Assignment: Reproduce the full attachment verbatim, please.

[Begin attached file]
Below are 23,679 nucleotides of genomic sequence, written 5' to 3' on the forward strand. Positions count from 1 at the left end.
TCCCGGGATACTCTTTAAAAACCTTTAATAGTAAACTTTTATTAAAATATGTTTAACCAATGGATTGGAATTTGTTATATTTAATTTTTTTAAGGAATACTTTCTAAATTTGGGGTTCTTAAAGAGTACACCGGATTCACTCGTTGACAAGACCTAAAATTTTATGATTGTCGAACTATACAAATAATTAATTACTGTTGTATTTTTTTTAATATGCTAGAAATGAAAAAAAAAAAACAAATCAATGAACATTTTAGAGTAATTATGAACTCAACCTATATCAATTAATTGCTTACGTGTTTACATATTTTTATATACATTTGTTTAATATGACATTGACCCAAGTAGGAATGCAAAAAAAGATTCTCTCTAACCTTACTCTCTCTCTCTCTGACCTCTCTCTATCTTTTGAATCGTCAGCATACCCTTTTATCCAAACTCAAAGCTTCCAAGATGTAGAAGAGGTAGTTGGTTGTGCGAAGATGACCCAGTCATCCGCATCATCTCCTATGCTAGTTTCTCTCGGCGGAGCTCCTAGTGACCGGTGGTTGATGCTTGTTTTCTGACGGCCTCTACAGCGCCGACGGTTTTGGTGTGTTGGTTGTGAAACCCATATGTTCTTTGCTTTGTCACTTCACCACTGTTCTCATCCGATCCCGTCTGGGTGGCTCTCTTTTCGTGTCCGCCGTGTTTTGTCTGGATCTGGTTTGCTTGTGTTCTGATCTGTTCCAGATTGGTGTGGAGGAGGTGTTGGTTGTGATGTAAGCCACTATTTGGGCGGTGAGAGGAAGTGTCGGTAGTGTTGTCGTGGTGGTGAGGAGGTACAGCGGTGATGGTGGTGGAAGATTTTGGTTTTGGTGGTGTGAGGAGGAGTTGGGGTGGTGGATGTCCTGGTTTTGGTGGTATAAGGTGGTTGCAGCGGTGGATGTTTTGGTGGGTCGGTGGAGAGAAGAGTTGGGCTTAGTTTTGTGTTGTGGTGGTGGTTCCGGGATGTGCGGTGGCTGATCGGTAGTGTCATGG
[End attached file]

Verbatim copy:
Below are 23,679 nucleotides of genomic sequence, written 5' to 3' on the forward strand. Positions count from 1 at the left end.
TCCCGGGATACTCTTTAAAAACCTTTAATAGTAAACTTTTATTAAAATATGTTTAACCAATGGATTGGAATTTGTTATATTTAATTTTTTTAAGGAATACTTTCTAAATTTGGGGTTCTTAAAGAGTACACCGGATTCACTCGTTGACAAGACCTAAAATTTTATGATTGTCGAACTATACAAATAATTAATTACTGTTGTATTTTTTTTAATATGCTAGAAATGAAAAAAAAAAAACAAATCAATGAACATTTTAGAGTAATTATGAACTCAACCTATATCAATTAATTGCTTACGTGTTTACATATTTTTATATACATTTGTTTAATATGACATTGACCCAAGTAGGAATGCAAAAAAAGATTCTCTCTAACCTTACTCTCTCTCTCTCTGACCTCTCTCTATCTTTTGAATCGTCAGCATACCCTTTTATCCAAACTCAAAGCTTCCAAGATGTAGAAGAGGTAGTTGGTTGTGCGAAGATGACCCAGTCATCCGCATCATCTCCTATGCTAGTTTCTCTCGGCGGAGCTCCTAGTGACCGGTGGTTGATGCTTGTTTTCTGACGGCCTCTACAGCGCCGACGGTTTTGGTGTGTTGGTTGTGAAACCCATATGTTCTTTGCTTTGTCACTTCACCACTGTTCTCATCCGATCCCGTCTGGGTGGCTCTCTTTTCGTGTCCGCCGTGTTTTGTCTGGATCTGGTTTGCTTGTGTTCTGATCTGTTCCAGATTGGTGTGGAGGAGGTGTTGGTTGTGATGTAAGCCACTATTTGGGCGGTGAGAGGAAGTGTCGGTAGTGTTGTCGTGGTGGTGAGGAGGTACAGCGGTGATGGTGGTGGAAGATTTTGGTTTTGGTGGTGTGAGGAGGAGTTGGGGTGGTGGATGTCCTGGTTTTGGTGGTATAAGGTGGTTGCAGCGGTGGATGTTTTGGTGGGTCGGTGGAGAGAAGAGTTGGGCTTAGTTTTGTGTTGTGGTGGTGGTTCCGGGATGTGCGGTGGCTGATCGGTAGTGTCATGG